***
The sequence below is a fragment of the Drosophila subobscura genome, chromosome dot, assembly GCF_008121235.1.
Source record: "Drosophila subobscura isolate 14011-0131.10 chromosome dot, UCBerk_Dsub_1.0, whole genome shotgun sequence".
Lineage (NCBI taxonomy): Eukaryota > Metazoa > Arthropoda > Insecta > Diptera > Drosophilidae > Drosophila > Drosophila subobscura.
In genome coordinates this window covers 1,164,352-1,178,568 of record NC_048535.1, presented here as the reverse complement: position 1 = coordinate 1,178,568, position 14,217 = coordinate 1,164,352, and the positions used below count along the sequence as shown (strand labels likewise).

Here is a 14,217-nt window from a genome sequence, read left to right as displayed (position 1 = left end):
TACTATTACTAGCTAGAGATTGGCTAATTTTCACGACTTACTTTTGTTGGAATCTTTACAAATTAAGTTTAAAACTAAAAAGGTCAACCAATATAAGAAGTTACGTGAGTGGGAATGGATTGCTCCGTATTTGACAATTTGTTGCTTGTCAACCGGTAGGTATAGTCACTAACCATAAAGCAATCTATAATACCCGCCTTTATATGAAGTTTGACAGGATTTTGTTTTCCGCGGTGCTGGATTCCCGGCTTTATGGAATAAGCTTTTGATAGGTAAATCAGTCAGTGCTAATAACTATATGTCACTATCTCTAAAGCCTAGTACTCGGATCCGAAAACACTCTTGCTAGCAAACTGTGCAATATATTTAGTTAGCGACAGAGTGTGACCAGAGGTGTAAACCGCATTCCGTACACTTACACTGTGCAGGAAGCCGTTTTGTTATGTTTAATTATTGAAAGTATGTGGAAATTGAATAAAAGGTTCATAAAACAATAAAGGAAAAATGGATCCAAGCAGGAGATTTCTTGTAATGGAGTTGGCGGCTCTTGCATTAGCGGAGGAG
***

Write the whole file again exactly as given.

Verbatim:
The sequence below is a fragment of the Drosophila subobscura genome, chromosome dot, assembly GCF_008121235.1.
Source record: "Drosophila subobscura isolate 14011-0131.10 chromosome dot, UCBerk_Dsub_1.0, whole genome shotgun sequence".
Lineage (NCBI taxonomy): Eukaryota > Metazoa > Arthropoda > Insecta > Diptera > Drosophilidae > Drosophila > Drosophila subobscura.
In genome coordinates this window covers 1,164,352-1,178,568 of record NC_048535.1, presented here as the reverse complement: position 1 = coordinate 1,178,568, position 14,217 = coordinate 1,164,352, and the positions used below count along the sequence as shown (strand labels likewise).

Here is a 14,217-nt window from a genome sequence, read left to right as displayed (position 1 = left end):
TACTATTACTAGCTAGAGATTGGCTAATTTTCACGACTTACTTTTGTTGGAATCTTTACAAATTAAGTTTAAAACTAAAAAGGTCAACCAATATAAGAAGTTACGTGAGTGGGAATGGATTGCTCCGTATTTGACAATTTGTTGCTTGTCAACCGGTAGGTATAGTCACTAACCATAAAGCAATCTATAATACCCGCCTTTATATGAAGTTTGACAGGATTTTGTTTTCCGCGGTGCTGGATTCCCGGCTTTATGGAATAAGCTTTTGATAGGTAAATCAGTCAGTGCTAATAACTATATGTCACTATCTCTAAAGCCTAGTACTCGGATCCGAAAACACTCTTGCTAGCAAACTGTGCAATATATTTAGTTAGCGACAGAGTGTGACCAGAGGTGTAAACCGCATTCCGTACACTTACACTGTGCAGGAAGCCGTTTTGTTATGTTTAATTATTGAAAGTATGTGGAAATTGAATAAAAGGTTCATAAAACAATAAAGGAAAAATGGATCCAAGCAGGAGATTTCTTGTAATGGAGTTGGCGGCTCTTGCATTAGCGGAGGAG